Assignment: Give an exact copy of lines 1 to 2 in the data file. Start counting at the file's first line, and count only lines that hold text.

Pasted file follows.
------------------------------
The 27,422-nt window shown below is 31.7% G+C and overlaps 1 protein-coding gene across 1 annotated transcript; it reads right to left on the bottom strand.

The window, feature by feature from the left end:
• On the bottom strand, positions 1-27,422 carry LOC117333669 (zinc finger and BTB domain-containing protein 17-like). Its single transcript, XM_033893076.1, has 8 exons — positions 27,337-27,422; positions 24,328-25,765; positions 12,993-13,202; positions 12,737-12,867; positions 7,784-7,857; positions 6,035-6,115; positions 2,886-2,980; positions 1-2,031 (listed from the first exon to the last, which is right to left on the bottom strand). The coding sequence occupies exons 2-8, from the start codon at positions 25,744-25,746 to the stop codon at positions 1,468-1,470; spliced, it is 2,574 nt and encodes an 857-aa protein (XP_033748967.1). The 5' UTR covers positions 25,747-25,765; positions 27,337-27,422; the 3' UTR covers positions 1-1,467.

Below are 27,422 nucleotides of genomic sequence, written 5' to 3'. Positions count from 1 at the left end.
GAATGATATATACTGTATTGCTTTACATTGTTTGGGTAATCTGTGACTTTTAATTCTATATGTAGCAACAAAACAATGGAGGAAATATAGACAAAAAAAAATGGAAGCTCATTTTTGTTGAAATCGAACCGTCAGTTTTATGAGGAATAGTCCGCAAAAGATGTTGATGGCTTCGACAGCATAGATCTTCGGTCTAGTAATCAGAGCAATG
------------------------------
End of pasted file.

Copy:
The 27,422-nt window shown below is 31.7% G+C and overlaps 1 protein-coding gene across 1 annotated transcript; it reads right to left on the bottom strand.

The window, feature by feature from the left end: